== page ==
Like Sandre Chen, I believe that everyone would benefit from a multidisciplinary approach to game design. Though Chen’s essay focuses on the application of traditional design disciplines to similar aspects found in video games (cinematography to visual elements, etc.), it made me think: What could other disciplines teach us about game design, even across different modalities? It turns out that there are many similarities between visual design and game design, and that the spirit of successful visual design is found in elegant and refined games.
The main thing to note is that
Both games and visual designs use hierarchies to aid the user in exploring the space.
Some definitions are in order, just to be crystal-clear:
- By user I mean “viewer” or “reader” in visual design, and “player” in game design. These are the people who seek information from the product we are designing.
- By the space I mean “2D visual space” in visual design, and “strategy space” in game design.
hierarchies is a word that warrants a more extensive explanation. One central tenet of visual design is that important information should be more noticeable and easier to read. If you took all the elements on a well-designed page and ordered them from most eye-catching to least eye-catching, you should end up with a list of elements ordered by descending importance to the viewer. The big, bold headline at the top of the page should tell the viewer what the document is about, while the gory details of the topic reside in unremarkable paragraphs that the reader will only get to if they are interested in the headline.
The equivalent of the visual hierarchy in game design is the “skill hierarchy,” or the ordering of skills that you expect the player to learn while playing. Because learning new skills and making interesting decisions with those skills is what makes games fun, guiding the player to a state where they are frequently learning new things about the game space is a goal that most games (excluding those that are designed to not be fun) should pursue. Having an effective skill hierarchy in your game can aid in this. As pointed out by Brenda Brathwaite, having a skill in the skill hierarchy that is out of place or too difficult can lead to frustration on the player’s behalf.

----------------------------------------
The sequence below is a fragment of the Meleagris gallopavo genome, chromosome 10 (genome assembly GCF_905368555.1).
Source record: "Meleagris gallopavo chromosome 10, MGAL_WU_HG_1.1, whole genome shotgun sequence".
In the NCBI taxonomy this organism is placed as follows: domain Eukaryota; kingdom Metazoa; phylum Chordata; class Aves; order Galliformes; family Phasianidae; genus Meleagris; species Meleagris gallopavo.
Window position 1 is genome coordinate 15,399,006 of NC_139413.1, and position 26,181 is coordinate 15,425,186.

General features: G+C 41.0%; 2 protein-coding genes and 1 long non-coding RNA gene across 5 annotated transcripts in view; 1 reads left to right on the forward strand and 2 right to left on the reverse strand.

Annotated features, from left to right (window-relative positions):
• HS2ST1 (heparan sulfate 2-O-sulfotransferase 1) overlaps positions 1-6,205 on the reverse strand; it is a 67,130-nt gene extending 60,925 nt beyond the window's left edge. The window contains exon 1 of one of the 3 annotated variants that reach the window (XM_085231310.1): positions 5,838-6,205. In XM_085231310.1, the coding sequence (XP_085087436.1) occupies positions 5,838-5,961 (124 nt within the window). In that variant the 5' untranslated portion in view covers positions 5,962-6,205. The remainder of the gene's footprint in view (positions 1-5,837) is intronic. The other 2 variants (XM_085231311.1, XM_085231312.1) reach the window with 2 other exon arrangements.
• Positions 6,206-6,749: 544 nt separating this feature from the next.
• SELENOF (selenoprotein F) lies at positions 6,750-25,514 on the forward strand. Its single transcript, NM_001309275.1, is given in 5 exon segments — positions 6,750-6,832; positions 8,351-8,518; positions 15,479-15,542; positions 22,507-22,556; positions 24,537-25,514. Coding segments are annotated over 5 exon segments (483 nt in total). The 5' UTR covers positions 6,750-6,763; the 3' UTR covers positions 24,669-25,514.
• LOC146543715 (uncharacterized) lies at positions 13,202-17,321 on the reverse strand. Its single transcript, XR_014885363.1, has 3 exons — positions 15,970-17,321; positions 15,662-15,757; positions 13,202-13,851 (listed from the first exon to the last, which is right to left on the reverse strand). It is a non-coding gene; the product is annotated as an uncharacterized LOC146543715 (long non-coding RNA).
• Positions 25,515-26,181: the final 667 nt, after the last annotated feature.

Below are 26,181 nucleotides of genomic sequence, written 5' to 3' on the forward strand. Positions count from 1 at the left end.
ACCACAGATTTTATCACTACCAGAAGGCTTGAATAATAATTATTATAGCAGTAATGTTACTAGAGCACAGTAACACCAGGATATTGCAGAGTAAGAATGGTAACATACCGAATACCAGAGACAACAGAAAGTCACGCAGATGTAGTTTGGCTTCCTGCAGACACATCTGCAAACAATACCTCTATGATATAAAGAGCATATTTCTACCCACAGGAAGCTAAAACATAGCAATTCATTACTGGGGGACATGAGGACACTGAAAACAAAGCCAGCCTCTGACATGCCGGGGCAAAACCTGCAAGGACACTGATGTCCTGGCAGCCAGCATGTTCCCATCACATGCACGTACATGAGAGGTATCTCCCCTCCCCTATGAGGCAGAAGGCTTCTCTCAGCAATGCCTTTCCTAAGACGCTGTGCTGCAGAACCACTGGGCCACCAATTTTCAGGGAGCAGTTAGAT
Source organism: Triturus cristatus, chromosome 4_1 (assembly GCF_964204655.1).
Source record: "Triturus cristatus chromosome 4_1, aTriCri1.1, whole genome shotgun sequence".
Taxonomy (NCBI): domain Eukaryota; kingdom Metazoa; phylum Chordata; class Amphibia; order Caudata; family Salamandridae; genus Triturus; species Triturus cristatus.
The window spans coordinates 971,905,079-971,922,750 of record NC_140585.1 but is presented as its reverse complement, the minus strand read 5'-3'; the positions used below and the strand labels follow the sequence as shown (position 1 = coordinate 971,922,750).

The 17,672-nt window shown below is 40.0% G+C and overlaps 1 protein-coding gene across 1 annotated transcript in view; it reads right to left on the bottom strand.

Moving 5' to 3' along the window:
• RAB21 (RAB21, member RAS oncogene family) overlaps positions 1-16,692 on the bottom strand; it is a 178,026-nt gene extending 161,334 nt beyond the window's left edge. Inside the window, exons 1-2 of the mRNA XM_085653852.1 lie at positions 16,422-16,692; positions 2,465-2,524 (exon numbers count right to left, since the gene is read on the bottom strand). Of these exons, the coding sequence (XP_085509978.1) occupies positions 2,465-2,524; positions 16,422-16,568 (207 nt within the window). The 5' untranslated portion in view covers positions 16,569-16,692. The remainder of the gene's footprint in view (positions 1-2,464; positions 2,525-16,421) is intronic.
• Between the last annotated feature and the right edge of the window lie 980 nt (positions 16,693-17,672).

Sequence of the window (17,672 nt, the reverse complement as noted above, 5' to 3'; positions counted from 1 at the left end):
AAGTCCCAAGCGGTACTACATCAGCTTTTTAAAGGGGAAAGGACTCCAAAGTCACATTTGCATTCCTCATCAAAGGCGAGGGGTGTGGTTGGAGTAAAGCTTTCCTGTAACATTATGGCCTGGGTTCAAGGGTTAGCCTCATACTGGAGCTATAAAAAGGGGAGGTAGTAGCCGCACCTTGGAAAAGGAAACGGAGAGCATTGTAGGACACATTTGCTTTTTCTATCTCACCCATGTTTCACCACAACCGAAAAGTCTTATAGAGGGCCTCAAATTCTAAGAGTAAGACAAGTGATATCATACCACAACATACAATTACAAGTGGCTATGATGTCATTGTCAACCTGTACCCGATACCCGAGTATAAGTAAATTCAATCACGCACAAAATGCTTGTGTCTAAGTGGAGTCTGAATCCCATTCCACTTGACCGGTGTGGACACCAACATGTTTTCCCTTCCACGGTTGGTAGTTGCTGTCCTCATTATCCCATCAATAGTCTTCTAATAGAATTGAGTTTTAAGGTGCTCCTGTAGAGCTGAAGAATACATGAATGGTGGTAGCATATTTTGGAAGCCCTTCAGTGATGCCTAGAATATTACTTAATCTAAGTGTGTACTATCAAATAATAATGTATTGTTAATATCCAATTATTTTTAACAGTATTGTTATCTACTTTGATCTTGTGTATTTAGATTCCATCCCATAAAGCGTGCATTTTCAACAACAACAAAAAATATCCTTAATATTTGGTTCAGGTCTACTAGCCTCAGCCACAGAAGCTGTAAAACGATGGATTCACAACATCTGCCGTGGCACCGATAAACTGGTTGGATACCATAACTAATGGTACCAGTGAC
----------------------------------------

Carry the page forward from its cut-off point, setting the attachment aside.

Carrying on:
The skills outlined in this hierarchy should be of various difficulties, but, as in visual design, the more advanced skills will hopefully be buried in the “paragraphs” of the game. Likewise, the “headlines” of the game will contain the main mechanic, which should be instantly spottable and easy to understand. (Some games even let the player know about the main mechanic in the menu, like the original Katamari Damacy).
In both game design and visual design, giving the user information without a clear hierarchy is hopelessly inefficient. Imagine a version of Super Mario 64 where the player was told how to triple-jump before they were told how to move! Because triple-jumping is an advanced skill, the player is not introduced to it until they have already mastered core mechanics like movement (and single jumping).
In Part 2 I’ll discuss some methods used by visual designers to construct a visual hierarchy, and how analogues of these methods can be applied to support a game’s skill hierarchy.